Many of the victims of vehicular accidents that happen every year aren’t the drivers, themselves, but rather their passengers. As a passenger, you are just as exposed to the risk of a car crash as anyone else. But it can be difficult to know how to take care of your expenses. Understanding who is liable and understand your rights when you’re in this situation will go a long way towards making sure you receive the care you deserve.
Passenger Insurance Claims
Passengers injured in an accident involving your vehicle can file compensation claims to pay their medical bills, settle damages, discomfort, pain, and recoup lost earnings — and they should. But in a typical two-car accident, the best practice for an injured passenger is to file a claim against both drivers. A passenger is almost never going to be found liable in any way, where at least one of the drivers will almost certainly be found to have at least some percentage of fault for the accident. This is the basic “third party” accident claim.
Thankfully, many states require drivers to have some sort of insurance coverage so that in the event of an accident, the driver or victims can access compensation up to the stipulated policy limits, for it will be the insurance policies of the at-fault driver that will be paying out for medical bills and lost wages.
Personal Injuries and Insurance Claims
Policyholders, too, can also file for compensation claims on their own policies on the following basis:
● The at-fault party has no insurance.
● No party was at fault — a good example of this is a deer jumping in front of a car or a manufacturing defect that leads to an accident.
As long as the accident wasn’t intentional and you weren’t at fault, it is possible to file for compensation claims. Please note, however, that often there are far lower payout limits in cases like this.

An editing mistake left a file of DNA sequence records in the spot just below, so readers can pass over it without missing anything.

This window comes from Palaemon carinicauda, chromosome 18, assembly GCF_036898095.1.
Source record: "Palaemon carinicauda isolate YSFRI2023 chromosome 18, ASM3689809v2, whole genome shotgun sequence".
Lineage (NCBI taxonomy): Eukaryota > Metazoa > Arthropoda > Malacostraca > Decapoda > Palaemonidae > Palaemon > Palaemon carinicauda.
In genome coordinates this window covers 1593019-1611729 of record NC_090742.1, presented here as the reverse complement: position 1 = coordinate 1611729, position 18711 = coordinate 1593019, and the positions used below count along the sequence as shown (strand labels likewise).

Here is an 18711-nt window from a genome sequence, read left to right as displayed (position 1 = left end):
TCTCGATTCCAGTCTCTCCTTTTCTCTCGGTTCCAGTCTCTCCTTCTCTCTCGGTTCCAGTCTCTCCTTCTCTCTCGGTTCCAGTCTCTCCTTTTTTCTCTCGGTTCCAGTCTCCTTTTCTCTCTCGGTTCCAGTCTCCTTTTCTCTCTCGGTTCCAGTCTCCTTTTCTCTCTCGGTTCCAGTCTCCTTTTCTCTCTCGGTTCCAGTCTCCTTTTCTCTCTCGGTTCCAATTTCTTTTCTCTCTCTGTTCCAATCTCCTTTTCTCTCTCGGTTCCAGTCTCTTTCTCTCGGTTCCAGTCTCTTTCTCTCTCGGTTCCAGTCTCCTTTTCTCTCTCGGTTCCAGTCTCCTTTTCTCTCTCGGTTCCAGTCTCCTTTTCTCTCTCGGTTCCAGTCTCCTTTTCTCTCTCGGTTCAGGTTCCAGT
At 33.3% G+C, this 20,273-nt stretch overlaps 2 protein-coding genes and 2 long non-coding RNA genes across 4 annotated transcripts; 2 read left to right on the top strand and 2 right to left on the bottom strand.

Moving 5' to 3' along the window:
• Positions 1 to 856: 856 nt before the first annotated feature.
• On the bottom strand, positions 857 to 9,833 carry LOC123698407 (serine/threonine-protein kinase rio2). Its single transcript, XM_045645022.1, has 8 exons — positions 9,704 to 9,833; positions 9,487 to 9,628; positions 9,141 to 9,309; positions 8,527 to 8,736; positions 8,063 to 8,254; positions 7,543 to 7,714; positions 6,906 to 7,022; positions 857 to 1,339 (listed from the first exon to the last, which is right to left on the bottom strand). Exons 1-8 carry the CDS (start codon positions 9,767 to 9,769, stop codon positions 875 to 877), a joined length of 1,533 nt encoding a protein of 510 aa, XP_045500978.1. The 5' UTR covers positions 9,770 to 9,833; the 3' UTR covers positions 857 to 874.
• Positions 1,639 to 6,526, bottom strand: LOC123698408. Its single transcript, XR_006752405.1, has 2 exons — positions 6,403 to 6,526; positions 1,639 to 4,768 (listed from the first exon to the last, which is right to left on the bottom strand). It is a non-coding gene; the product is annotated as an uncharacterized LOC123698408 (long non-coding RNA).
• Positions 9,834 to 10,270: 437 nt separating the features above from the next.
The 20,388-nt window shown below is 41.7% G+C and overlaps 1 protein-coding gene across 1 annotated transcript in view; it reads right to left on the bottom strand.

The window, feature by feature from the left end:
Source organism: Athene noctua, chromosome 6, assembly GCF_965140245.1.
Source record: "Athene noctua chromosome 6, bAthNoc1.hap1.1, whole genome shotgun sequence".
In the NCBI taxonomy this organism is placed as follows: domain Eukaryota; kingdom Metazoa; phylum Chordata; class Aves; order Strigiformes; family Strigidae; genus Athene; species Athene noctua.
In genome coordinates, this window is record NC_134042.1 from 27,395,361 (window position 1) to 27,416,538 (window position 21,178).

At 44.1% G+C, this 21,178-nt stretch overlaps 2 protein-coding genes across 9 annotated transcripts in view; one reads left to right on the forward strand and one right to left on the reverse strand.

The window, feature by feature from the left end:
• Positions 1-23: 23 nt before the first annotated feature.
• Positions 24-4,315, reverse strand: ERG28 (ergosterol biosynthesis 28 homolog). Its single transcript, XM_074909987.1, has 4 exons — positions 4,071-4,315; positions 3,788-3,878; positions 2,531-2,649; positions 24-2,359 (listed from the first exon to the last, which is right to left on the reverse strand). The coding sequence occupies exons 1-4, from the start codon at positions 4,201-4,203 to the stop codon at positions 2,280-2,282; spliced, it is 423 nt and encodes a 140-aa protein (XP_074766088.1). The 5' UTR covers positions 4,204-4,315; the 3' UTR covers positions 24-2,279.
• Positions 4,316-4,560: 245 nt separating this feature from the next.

In fact, the insurance company will more often pay for repairs and cover documented medical expenses. Payments for lost working wages may be fiercely contested, and when filing a claim, the burden of proof as far as an insurance company is concerned falls squarely on you.
Similarly, if the at-fault driver is a relative or roommate, you may already be considered insured under the driver’s policy on that vehicle. In this case, you may not be in a position to file against them, and instead, will be filing as a covered individual on their policy.
Third Party Claims
Something to note about third party claims is that there isn’t much of a limit to the number of third parties that may eventually become involved. For example, if a car with four occupants is rear-ended and everyone is injured, the driver of the struck vehicle will file against the driver of the at-fault vehicle, but so will their three passengers. What those four people might not consider is that the limit on the at-fault policy will be divided amongst everyone with a valid claim. These kinds of claims can get messy, and frequently require a legal claim to sort out.
In the event that you have to file a third party lawsuit, with or without additional third parties involved, you may also find yourself caught in the middle of the insurance companies disputing the degree of liability their policyholders should absorb. If neither party is willing to agree on their degree of culpability in a manner that settles the entirety of your expenses and losses, you may need a personal injury lawyer to argue for your rights in court.
When You Need Legal Representation
As a third party in a car accident, your injuries should be covered by the insurance provider of one or more drivers — there are few circumstances where you, as a third party in an automobile accident, would be seen as liable. But if you find that your compensation is delayed or denied by an insurance company without justification, or you find that a liability dispute between insurance companies is complicating the resolution of your claim, call me to determine what your rights are for recovery.